We believe that generative AI will present many investment opportunities. We'll take a more detailed look at those later in our "Exploring AI" series.

At a high level, simply training AI models still requires considerable computing power. Its nature and magnitude require so-called "parallel processing," with thousands of computer chips working side by side to run a single GPT model.

That's why Nvidia, whose stock has soared in 2023, represents a popular AI investment target. The company specializes in high-end graphics processing chips enabling generative AI technology. Meanwhile, Amazon has begun working on a generative AI model alongside Microsoft and Google offerings.

Cloud-based AI services may offer considerable advantages in productivity, efficiency and security. Amazon is developing a model with 20 billion parameters for its Amazon Web Services customers. For its part, Google arguably has the most data of anyone on which to train its models.

Both companies have the technical expertise and computing power to create powerful tools for their customers. The distinction between them may rest on operational superiority rather than technical differentiation.

All sorts of enhancements to ChatGPT may soon appear on the horizon. Arriving imminently: A tool called WebGPT that will scrape the web and continuously feed AI models with up-to-date data. This would allow models to produce content reflecting the latest language, insights and developments.

Finally, ChatGPT can’t currently reason or "think" logically. Some view that possibility as a threat; others see it as an opportunity. Either way, the technology will continue evolving, and developers will integrate new tools and functionality into the model.

As a result, ChatGPT will one day dramatically supersede its current capabilities with far fewer flaws.

Rob Brookby
Rob Brookby

Vice President

Senior Portfolio Manager

David Cross, CFA
David Cross, CFA

Portfolio Manager

Senior Investment Analyst

Nalin Yogasundram
Nalin Yogasundram

Vice President

Portfolio Manager

Explore Our AI Series

Read our latest articles about artificial intelligence.


Morgan Chittum, “AI is set to boom into a $90 billion industry by 2025 as ChatGPT generates investment frenzy, UBS Wealth Management CIO says,” Markets Insider, February 28, 2023.


Alexandra Garfinkle, “ChatGPT on track to surpass 100 million users faster than TikTok or Instagram: UBS,” Yahoo Finance, February 2, 2023.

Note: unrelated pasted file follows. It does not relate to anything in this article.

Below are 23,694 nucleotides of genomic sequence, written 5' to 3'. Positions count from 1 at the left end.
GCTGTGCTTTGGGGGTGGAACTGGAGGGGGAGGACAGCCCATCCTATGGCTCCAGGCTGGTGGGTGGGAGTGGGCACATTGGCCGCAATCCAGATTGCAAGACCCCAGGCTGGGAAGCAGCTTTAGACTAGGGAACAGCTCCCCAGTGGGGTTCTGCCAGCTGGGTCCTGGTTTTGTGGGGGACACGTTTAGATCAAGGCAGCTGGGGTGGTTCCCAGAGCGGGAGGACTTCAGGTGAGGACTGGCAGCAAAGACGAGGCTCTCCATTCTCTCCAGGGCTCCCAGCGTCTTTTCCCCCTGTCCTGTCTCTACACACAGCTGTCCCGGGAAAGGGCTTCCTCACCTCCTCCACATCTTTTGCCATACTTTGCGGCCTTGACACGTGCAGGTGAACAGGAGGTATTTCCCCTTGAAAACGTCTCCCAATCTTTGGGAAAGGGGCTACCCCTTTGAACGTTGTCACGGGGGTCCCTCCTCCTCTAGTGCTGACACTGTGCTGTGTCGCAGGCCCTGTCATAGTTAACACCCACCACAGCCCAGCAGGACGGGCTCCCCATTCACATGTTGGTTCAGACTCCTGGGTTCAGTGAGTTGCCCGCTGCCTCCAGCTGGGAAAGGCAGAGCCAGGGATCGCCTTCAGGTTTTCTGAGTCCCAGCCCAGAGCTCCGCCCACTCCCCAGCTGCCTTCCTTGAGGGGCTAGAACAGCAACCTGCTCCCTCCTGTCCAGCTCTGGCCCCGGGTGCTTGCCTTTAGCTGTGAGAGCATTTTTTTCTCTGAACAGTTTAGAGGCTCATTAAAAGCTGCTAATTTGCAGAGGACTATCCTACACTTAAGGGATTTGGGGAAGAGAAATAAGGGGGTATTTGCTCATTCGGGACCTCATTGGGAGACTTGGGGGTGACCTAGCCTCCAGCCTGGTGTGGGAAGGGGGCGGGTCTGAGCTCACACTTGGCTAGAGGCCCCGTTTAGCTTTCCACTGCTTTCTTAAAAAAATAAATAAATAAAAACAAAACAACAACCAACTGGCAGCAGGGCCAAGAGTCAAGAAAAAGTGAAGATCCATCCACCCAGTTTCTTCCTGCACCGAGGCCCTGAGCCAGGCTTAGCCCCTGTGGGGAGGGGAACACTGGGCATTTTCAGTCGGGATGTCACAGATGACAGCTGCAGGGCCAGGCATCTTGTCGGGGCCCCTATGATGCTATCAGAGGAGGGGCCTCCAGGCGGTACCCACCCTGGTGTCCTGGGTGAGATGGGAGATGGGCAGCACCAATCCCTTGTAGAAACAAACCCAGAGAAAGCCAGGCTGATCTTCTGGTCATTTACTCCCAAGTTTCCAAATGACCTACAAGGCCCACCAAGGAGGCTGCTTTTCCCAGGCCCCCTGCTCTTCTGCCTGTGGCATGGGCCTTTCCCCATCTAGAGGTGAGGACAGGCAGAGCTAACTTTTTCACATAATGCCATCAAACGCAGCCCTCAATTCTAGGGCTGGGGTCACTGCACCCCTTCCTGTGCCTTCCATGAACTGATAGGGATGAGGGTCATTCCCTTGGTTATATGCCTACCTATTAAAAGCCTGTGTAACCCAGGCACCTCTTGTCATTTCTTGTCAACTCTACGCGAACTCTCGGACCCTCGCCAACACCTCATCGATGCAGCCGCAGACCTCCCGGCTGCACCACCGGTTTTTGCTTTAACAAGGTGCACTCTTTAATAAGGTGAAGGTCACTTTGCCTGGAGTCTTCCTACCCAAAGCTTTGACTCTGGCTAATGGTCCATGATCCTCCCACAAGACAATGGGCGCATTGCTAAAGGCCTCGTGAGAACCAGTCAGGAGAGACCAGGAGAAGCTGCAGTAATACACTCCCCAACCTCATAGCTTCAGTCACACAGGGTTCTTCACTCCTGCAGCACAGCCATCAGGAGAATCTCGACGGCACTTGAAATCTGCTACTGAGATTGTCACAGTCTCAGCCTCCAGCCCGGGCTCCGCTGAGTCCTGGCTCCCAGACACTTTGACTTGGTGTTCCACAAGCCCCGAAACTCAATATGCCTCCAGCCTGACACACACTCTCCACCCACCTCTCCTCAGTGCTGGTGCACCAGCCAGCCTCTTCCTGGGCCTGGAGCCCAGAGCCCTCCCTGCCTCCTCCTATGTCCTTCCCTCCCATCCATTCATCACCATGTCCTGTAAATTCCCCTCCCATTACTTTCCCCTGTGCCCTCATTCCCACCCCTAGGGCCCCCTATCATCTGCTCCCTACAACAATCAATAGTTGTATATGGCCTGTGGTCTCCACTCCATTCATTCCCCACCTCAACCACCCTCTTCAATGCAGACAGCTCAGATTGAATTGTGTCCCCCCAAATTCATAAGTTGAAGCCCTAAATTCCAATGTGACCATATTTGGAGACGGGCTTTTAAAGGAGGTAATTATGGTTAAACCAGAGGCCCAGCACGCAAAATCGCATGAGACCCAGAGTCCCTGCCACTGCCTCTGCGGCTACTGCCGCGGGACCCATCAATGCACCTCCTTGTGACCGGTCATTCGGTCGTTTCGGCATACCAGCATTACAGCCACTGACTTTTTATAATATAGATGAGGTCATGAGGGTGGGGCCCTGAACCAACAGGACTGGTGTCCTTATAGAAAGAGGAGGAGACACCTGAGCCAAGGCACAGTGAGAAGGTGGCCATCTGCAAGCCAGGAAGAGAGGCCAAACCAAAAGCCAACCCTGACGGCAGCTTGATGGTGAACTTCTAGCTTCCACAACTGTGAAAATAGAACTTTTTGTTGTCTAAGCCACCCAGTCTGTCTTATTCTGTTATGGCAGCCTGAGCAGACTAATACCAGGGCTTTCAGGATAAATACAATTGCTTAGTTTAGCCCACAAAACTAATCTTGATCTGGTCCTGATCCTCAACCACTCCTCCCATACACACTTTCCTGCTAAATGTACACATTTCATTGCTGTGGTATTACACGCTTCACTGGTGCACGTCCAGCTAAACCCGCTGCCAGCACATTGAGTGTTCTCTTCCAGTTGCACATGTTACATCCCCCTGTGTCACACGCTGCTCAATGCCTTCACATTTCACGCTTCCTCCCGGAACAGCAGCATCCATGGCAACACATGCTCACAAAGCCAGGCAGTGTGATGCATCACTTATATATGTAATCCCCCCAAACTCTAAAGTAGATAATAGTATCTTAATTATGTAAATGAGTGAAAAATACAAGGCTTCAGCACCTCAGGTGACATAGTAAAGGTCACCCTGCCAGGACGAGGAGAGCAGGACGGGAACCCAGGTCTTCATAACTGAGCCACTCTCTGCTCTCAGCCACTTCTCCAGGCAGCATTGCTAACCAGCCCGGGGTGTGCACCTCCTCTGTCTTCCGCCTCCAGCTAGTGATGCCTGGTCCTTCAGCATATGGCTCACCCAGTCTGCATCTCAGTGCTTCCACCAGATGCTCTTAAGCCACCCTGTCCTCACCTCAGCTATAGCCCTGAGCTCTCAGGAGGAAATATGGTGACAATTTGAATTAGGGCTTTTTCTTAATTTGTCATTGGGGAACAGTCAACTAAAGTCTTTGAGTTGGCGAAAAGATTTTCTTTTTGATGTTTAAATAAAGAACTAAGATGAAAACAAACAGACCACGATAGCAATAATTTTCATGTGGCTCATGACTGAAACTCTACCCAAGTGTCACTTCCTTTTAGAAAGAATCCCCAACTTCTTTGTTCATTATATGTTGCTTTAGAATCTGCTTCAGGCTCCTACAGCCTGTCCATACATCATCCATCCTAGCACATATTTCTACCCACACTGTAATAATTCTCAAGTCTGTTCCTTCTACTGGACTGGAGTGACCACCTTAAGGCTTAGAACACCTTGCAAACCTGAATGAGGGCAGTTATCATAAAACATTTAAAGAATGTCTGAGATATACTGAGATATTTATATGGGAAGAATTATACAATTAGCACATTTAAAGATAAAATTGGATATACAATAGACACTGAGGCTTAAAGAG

Ronald Bailey, “Welcoming Our New Chatbot Overlords,” Reason, April 2023.


Pranshu Verma, “ChatGPT get-rich-quick schemes are flooding the web,” Washington Post, May 15, 2023.


Johana Bhuiyan, “OpenAI CEO calls for laws to mitigate ‘risks of increasingly powerful’ AI,” Guardian, May 16, 2023.


Christopher Mims, “The Secret History of AI, and a Hint at What’s Next,” Wall Street Journal, April 22, 2023.


Christian Darnton, “Barclays Bank: A Guide to the New Age of AI (Research Note),” Dartons, February 12, 2023.


Shirin Ghaffary, “The makers of ChatGPT just released a new AI that can build websites, among other things,” Vox, March 15, 2023.


Haim Israel, Martyn Briggs, Felix Tran, and Kate Pavlovich, “Me, Myself and AI – Artificial Intelligence Primer,” Bank of America Global Research, February 28, 2023.


Darnton, “Barclays Bank: A Guide to the New Age of AI.”


Angus Loten, “PricewaterhouseCoopers to Pour $1 Billion Into Generative AI,” Wall Street Journal, April 26, 2023.


Loten, “PricewaterhouseCoopers to Pour $1 Billion Into Generative AI.”


Michael Kan, “Almost 30% of Professionals Have Used ChatGPT for Work Purposes,” PC Magazine, January 20, 2023.


Greg Ip, “The Robots Have Finally Come for My Job,” Wall Street Journal, April 5, 2023.


Steve Lohr, “A.I. Is Coming for Lawyers, Again,” New York Times, April 10, 2023.


Yardeini Research, Morning Briefing, March 23, 2023.


Ip, “The Robots Have Finally Come for My Job.”


Lucy Tancredi, “Understanding ChatGPT: The Promise and Nuances of Large Language Models,” FactSet, March 29, 2023.


Nidhi Subbaraman, “ChatGPT Will See You Now: Doctors Using AI to Answer Patient Questions,” Wall Street Journal, April 23, 2023.


Ray Schultz, “AI-Written Article in ‘Men’s Journal’ Was Riddled with Errors, Doctor States,” MediaPost, February 9, 2023.


Chris Moran, “ChatGPT is making up fake Guardian articles. Here’s how we’re responding,” Guardian, April 6, 2023.


Ashley Wong, “Paparazzi Photos Were the Scourge of Celebrities. Now, It’s AI,” Wall Street Journal, April 3, 2023.


Arooj Ahmed, “AI-Generated News Sites Exploding in Number,” Digital Information World, May 21, 2023.


Cecily Mauran, “OpenAI is being sued for training ChatGPT with ‘stolen’ personal data,” Mashable, June 29, 2023.


Dawn Chmielewski and Lisa Richwine, “’Plagiarism machines’: Hollywood writers and studios battle over the future of AI,” Reuters, May 3, 2023.


Ip, “The Robots Have Finally Come for My Job.”

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The opinions expressed are those of American Century Investments (or the portfolio manager) and are no guarantee of the future performance of any American Century Investments' portfolio. This material has been prepared for educational purposes only. It is not intended to provide, and should not be relied upon for, investment, accounting, legal or tax advice.

Investment return and principal value of security investments will fluctuate. The value at the time of redemption may be more or less than the original cost. Past performance is no guarantee of future results.